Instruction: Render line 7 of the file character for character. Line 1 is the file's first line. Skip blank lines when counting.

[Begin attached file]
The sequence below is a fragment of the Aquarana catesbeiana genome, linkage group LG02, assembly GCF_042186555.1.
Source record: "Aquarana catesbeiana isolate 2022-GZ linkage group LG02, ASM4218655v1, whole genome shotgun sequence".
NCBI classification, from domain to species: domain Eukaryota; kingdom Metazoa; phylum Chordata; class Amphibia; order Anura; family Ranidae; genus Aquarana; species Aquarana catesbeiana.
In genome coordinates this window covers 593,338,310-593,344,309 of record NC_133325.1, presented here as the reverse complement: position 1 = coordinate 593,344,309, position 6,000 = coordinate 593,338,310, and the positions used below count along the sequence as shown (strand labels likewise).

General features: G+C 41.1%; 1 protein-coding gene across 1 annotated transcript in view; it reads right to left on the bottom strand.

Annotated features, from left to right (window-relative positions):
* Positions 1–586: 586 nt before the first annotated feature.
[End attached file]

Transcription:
* Positions 1–586: 586 nt before the first annotated feature.